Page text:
AGC is advocating
to block the inclusion of policies that would negatively impact military construction contractors in a final National Defense Authorization Act (NDAA) bill—a must-pass, annual defense policy bill. The House of Representatives passed its version
of the NDAA in September, but Senate floor debate on its version
has stalled as Senators have struggled to reach an agreement on the amendment process.
On November 29, AGC, along with 18 other organizations, sent a letter
to U.S. Treasury Secretary Janet Yellen asking her department to clarify that American Rescue Plan Act (ARPA) funds can be used by state and local governments to mitigate the effects of material and supply chain delays and shortages. This would include, but would not be limited to, materials, products, and equipment price increases and the effects they are having on project costs. Recent member surveys from AGC and other stakeholder organizations confirmed that material prices are and will continue to increase into 2022. As the stated purpose of state and local government funding in the ARPA is to “mitigate the fiscal effects stemming from the public health emergency with respect to Coronavirus Disease (COVID-19),” the pandemic-induced supply chain delays and shortages certainly fall within congressional intent of the legislation.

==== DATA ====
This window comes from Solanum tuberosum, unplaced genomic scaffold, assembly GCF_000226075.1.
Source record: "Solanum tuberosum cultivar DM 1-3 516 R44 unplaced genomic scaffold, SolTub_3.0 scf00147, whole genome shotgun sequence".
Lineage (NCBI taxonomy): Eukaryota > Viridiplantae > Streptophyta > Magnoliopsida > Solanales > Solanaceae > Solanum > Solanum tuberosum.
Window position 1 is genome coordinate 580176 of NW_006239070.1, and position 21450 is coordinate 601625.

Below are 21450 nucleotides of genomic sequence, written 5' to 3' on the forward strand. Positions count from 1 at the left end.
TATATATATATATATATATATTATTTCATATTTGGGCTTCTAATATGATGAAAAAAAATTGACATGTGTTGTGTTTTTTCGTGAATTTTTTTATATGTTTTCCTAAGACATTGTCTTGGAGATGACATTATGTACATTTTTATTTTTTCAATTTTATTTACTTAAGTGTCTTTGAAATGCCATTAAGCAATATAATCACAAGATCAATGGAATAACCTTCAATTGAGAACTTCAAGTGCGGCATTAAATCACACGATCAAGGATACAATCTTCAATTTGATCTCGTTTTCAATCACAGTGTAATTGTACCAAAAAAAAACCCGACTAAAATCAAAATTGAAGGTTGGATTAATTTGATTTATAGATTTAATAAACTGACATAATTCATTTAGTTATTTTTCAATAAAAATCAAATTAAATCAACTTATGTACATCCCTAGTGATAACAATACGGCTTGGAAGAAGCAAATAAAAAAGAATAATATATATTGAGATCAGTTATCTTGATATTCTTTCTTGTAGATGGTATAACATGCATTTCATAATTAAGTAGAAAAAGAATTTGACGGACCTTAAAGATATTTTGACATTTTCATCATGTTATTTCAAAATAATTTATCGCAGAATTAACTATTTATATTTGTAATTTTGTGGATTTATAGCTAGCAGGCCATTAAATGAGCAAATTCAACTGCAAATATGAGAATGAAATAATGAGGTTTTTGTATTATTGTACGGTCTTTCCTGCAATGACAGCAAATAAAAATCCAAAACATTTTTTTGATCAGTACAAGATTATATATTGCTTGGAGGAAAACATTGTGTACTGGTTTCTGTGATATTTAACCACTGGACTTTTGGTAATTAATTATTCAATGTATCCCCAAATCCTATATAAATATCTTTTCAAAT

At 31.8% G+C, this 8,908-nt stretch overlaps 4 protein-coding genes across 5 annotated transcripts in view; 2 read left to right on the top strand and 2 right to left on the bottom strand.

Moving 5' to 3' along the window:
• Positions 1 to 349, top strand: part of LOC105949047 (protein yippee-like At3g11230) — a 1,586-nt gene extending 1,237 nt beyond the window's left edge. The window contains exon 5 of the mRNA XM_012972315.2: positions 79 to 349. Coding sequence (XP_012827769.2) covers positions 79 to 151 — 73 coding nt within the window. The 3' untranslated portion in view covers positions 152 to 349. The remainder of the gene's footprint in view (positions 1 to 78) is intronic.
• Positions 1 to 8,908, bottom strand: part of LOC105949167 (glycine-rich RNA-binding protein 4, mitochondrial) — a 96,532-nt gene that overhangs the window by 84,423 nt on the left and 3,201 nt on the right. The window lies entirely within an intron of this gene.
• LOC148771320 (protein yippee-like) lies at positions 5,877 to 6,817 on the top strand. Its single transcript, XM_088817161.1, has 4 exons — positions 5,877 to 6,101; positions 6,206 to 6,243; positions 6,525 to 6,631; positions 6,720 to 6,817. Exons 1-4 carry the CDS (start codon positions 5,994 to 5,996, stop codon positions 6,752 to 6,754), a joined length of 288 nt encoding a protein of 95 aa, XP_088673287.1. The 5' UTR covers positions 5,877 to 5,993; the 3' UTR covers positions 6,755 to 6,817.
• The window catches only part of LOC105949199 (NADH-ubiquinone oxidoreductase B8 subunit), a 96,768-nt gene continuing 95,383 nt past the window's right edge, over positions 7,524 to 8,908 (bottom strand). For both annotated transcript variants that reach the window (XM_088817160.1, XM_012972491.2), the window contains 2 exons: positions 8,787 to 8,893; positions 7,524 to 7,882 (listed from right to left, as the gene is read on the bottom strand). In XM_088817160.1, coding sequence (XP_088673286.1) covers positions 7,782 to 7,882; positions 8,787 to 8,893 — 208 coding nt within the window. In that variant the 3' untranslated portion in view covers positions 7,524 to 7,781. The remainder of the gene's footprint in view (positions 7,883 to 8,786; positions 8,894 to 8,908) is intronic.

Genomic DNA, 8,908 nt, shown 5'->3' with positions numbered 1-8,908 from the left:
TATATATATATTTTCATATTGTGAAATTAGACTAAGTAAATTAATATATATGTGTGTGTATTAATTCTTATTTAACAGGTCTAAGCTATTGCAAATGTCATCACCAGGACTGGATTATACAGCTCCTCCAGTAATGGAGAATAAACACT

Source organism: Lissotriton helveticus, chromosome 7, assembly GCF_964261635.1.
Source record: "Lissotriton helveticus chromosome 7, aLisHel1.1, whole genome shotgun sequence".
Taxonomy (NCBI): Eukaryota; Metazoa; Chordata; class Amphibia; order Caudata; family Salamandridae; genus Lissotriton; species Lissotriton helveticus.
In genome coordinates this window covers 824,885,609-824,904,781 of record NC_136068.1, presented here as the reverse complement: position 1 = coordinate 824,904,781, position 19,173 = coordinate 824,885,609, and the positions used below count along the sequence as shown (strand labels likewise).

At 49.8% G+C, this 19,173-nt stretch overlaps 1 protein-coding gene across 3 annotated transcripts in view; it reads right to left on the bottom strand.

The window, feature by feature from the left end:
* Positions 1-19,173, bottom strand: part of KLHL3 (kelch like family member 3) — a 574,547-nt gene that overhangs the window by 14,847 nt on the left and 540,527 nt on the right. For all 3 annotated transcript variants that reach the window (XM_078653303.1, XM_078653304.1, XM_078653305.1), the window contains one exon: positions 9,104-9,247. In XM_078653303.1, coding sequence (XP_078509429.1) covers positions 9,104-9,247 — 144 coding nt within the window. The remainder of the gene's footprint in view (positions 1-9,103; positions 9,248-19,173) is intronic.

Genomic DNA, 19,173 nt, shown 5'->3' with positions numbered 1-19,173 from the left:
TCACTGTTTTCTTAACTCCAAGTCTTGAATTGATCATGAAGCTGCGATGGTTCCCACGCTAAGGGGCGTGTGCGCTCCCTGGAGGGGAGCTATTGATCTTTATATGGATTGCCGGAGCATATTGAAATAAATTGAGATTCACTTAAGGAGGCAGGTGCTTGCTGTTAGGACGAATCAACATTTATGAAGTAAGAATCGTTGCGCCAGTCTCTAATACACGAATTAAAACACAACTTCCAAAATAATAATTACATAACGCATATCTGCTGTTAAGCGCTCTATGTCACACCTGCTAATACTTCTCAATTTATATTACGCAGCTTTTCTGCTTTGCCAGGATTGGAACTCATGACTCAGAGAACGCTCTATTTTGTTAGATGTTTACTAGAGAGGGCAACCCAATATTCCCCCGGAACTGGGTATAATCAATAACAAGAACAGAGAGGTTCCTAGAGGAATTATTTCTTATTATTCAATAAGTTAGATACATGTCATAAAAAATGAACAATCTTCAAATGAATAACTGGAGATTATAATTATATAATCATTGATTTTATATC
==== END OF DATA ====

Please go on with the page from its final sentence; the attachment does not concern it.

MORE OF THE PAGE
On November 30, a federal judge granted a temporary halt to
the federal contractor vaccine
mandate for covered contracts in Kentucky, Ohio, and Tennessee. This preliminary injunction is not a final determination on the merits of the case, but merely the beginning of the court case that will impact federal contractors and subcontractors only in these three states. This ruling has no impact on the OSHA Emergency Temporary Standard for companies with 100 or more employees. Despite the limited scope of this injunction, at least one federal agency
has announced it will halt enforcing the vaccine mandate in those states. It is important to note that this move does not prevent owners and employers from imposing their respective vaccination requirements, and federal contractors should continue to comply with contract obligations and consult with legal counsel before changing any policies in response to this limited pause. AGC and its members have strongly encouraged voluntary COVID-19 vaccination for their employees since the vaccines became available.
Significant CMMC Revisions to Make Compliance More Practical
After months of internal review, the Department of Defense announced
it will make significant changes to the Cybersecurity Maturity Model Certification (CMMC) program, now called CMMC 2.0